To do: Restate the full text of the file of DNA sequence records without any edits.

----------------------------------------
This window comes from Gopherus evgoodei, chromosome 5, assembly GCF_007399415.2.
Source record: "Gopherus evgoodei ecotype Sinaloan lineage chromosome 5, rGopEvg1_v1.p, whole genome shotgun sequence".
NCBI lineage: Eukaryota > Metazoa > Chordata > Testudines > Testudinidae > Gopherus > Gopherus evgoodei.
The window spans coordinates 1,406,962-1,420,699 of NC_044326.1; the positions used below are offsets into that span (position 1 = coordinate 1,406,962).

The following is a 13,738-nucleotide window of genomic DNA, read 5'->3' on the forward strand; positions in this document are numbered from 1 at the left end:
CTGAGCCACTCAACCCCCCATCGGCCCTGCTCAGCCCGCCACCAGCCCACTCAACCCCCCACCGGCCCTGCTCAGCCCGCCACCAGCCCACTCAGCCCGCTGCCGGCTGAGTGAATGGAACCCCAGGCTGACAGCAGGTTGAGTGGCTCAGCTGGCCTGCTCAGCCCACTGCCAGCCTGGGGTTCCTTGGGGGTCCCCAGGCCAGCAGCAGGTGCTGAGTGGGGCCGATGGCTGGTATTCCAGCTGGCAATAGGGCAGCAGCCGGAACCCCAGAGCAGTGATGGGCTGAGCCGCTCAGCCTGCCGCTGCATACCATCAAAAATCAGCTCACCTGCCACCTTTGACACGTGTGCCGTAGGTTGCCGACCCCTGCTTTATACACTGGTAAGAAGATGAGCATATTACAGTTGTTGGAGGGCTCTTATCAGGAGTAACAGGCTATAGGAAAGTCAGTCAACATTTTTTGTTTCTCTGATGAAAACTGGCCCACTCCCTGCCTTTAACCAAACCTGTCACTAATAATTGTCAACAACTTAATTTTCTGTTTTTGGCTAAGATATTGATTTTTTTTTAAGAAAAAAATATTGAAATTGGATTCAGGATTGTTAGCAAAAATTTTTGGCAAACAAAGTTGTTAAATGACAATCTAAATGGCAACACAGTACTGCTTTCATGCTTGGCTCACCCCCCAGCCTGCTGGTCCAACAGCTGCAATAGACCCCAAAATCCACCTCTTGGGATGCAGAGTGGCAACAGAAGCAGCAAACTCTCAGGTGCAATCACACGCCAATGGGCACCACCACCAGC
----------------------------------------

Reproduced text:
This window comes from Gopherus evgoodei, chromosome 5, assembly GCF_007399415.2.
Source record: "Gopherus evgoodei ecotype Sinaloan lineage chromosome 5, rGopEvg1_v1.p, whole genome shotgun sequence".
NCBI lineage: Eukaryota > Metazoa > Chordata > Testudines > Testudinidae > Gopherus > Gopherus evgoodei.
The window spans coordinates 1,406,962-1,420,699 of NC_044326.1; the positions used below are offsets into that span (position 1 = coordinate 1,406,962).

The following is a 13,738-nucleotide window of genomic DNA, read 5'->3' on the forward strand; positions in this document are numbered from 1 at the left end:
CTGAGCCACTCAACCCCCCATCGGCCCTGCTCAGCCCGCCACCAGCCCACTCAACCCCCCACCGGCCCTGCTCAGCCCGCCACCAGCCCACTCAGCCCGCTGCCGGCTGAGTGAATGGAACCCCAGGCTGACAGCAGGTTGAGTGGCTCAGCTGGCCTGCTCAGCCCACTGCCAGCCTGGGGTTCCTTGGGGGTCCCCAGGCCAGCAGCAGGTGCTGAGTGGGGCCGATGGCTGGTATTCCAGCTGGCAATAGGGCAGCAGCCGGAACCCCAGAGCAGTGATGGGCTGAGCCGCTCAGCCTGCCGCTGCATACCATCAAAAATCAGCTCACCTGCCACCTTTGACACGTGTGCCGTAGGTTGCCGACCCCTGCTTTATACACTGGTAAGAAGATGAGCATATTACAGTTGTTGGAGGGCTCTTATCAGGAGTAACAGGCTATAGGAAAGTCAGTCAACATTTTTTGTTTCTCTGATGAAAACTGGCCCACTCCCTGCCTTTAACCAAACCTGTCACTAATAATTGTCAACAACTTAATTTTCTGTTTTTGGCTAAGATATTGATTTTTTTTTAAGAAAAAAATATTGAAATTGGATTCAGGATTGTTAGCAAAAATTTTTGGCAAACAAAGTTGTTAAATGACAATCTAAATGGCAACACAGTACTGCTTTCATGCTTGGCTCACCCCCCAGCCTGCTGGTCCAACAGCTGCAATAGACCCCAAAATCCACCTCTTGGGATGCAGAGTGGCAACAGAAGCAGCAAACTCTCAGGTGCAATCACACGCCAATGGGCACCACCACCAGC